The mosquito may be a nuisance in the suburbs, but it can kill you in the jungle.

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Dangers of the Jungle: Jungle Animals and Plants

If you focus on any one spot in a jungle, chances are you'll see something crawling, slithering, slinking, flying or walking. Jungles are vibrant and alive, which helps when you're foraging for food. But that life can also be deadly. Here are just a few things in the jungle that can make you ill or kill you.

Poisonous plants: Plant life can be a valuable source of food energy and nutrition in any survival scenario. This is especially true in the jungle. But eating the wrong kind of vegetation can make you sick or even lead to your demise. The list of inedible plants is long, so if you're the adventurous type you should own a manual that lists edible and inedible plants in the areas you'll be exploring. Most poisonous plants will only get you sick if you ingest them, but some, like poison ivy and sumac, are poisonous to the touch.

Animals: In the jungle, you can take your pick from thousands of creatures that could harm or kill you. If you're into mammals, everything from wild boars to jaguars and cougars can pose a threat. If insects are your thing, you've got scorpions, brown recluse spiders and fire ants to consider. And, if there's one thing the jungle has plenty of, it's snakes. Coral snakes, pit vipers, cobras and the dreaded anaconda, a massive constrictor snake, are just a few of the deadly serpents you can come across. How about a nice dip in the river? Just watch out for the carnivorous piranhas. See that cute yellow tree frog? Would you like to pick it up and get a closer look? Don't do it -- it's the golden poison dart frog and has enough toxins (1 mg) in it to kill 10 to 20 humans [source: Planet Science].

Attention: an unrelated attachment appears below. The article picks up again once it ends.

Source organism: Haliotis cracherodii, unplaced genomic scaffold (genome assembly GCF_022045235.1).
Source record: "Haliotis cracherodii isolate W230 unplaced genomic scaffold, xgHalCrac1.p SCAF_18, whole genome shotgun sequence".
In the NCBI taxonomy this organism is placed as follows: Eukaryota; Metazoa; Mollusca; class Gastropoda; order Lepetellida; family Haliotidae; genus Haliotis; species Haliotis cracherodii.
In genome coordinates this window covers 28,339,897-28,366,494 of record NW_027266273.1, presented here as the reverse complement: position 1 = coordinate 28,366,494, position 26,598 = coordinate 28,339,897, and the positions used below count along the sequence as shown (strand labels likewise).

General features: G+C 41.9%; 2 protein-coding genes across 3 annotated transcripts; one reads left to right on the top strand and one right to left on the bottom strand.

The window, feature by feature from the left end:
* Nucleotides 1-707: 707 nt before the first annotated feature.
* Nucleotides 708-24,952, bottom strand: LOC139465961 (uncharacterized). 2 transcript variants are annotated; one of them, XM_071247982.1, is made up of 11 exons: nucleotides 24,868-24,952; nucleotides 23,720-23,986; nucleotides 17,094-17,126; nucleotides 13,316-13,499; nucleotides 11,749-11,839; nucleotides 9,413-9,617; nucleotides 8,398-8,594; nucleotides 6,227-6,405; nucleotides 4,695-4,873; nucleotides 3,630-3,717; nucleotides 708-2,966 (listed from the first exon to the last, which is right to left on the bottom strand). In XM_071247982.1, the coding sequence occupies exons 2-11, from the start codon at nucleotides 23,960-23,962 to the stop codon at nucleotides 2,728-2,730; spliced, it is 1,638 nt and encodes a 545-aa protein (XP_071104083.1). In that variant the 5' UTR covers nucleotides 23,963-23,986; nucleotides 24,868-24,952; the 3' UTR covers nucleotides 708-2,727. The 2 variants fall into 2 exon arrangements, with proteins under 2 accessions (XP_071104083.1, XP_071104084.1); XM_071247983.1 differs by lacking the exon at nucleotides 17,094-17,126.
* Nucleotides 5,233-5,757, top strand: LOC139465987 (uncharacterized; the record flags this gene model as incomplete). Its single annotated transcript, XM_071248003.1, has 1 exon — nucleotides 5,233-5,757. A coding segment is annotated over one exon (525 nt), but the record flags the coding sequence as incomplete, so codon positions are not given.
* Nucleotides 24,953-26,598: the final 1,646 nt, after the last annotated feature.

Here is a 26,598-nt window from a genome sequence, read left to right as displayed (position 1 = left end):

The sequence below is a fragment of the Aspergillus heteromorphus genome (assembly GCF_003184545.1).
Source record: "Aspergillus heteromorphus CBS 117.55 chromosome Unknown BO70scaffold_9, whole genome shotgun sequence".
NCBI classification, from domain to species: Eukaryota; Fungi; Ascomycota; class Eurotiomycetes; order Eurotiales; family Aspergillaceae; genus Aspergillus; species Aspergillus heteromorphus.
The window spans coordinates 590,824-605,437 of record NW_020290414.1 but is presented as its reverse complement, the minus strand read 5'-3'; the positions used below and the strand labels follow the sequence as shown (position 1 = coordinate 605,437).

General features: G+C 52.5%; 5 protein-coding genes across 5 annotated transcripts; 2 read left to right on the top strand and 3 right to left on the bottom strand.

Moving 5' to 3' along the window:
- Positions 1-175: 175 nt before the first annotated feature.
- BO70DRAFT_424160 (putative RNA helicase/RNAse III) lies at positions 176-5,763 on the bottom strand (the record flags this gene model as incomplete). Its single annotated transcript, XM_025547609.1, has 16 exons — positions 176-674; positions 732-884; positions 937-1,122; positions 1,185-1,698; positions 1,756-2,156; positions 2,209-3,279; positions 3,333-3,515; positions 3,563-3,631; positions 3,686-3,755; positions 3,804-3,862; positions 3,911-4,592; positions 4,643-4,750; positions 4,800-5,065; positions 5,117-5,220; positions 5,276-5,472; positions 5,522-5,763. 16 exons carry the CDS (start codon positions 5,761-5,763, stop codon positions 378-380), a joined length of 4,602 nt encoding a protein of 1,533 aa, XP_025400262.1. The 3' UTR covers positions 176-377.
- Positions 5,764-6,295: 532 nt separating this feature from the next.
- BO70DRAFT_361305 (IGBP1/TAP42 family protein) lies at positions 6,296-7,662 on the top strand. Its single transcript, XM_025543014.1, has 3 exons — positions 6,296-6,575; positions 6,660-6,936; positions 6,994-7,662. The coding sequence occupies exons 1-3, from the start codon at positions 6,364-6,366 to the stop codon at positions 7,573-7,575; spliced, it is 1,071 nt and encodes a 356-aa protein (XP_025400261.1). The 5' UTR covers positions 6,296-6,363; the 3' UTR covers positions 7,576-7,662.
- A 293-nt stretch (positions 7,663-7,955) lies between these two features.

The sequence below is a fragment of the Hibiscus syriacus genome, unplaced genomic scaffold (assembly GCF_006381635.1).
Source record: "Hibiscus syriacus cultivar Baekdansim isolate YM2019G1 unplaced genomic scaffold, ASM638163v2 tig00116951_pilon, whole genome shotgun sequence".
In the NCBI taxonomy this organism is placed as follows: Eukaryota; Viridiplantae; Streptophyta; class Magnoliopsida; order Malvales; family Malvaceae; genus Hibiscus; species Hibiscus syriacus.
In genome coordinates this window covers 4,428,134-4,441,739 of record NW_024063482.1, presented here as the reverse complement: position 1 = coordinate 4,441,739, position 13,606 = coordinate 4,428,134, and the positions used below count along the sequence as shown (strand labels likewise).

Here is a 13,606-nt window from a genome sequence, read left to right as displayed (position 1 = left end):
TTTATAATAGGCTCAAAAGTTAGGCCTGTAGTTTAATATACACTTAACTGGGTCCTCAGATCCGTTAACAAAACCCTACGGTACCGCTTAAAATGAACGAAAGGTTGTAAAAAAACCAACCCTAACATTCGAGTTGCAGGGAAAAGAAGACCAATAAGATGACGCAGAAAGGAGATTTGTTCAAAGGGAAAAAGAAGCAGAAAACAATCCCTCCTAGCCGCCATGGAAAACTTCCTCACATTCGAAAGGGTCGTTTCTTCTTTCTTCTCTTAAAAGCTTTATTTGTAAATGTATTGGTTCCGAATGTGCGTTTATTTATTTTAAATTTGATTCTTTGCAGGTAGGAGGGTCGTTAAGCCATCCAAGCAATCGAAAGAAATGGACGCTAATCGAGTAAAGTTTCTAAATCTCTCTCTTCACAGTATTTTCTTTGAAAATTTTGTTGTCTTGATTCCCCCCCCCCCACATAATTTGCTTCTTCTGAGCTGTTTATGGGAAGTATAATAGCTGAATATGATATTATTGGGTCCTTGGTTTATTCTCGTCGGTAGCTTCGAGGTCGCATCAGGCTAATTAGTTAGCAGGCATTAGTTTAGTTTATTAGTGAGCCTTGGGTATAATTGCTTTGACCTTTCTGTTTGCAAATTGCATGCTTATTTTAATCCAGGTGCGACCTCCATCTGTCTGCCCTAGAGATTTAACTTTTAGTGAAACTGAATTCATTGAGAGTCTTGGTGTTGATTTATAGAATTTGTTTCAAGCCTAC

Water-related illness: Jungles are wet places, and sometimes being wet can be dangerous. If your feet stay wet for a prolonged period, you can develop trench foot, or immersion foot. This happens when your feet are constantly waterlogged, and infection sets in. If left untreated, this infection can lead to gangrene and eventually amputation. So keep your feet as dry as possible. You can also get sick from drinking the water in a jungle. Creeks and streams contain parasites that can make you extremely ill. All over the world, 6,000 children die each year from water-born illnesses, and many of these children live in jungles and rainforests [source: United Nations].

Mosquito-related illness: Mosquitoes in the jungle can infect you with malaria, West Nile virus, Dengue fever or yellow fever. Malaria is the worst of the bunch, killing more than 1 million people per year [source: CDC]. The most common strain of this parasitic infection, Plasmodium Falciparum, is also the most deadly. Dengue fever is a potentially deadly viral disease with more than 50 million cases reported each year. It's characterized by a high fever, rash and muscle pain. Yellow fever is another viral disease, but only found in Africa and South America. It's nearly 10 times as deadly to visitors as it is indigenous people. You'll experience fever, nausea, and stomach and muscle pain with yellow fever. West Nile virus (WNV) can spread from mosquitoes to many kinds of mammals, but is mostly found in birds. WNV isn't limited to the jungle though -- in 2003, the disease killed more than 250 people in the United States.

On the next page, we'll find out how you can find fresh drinking water in the jungle.

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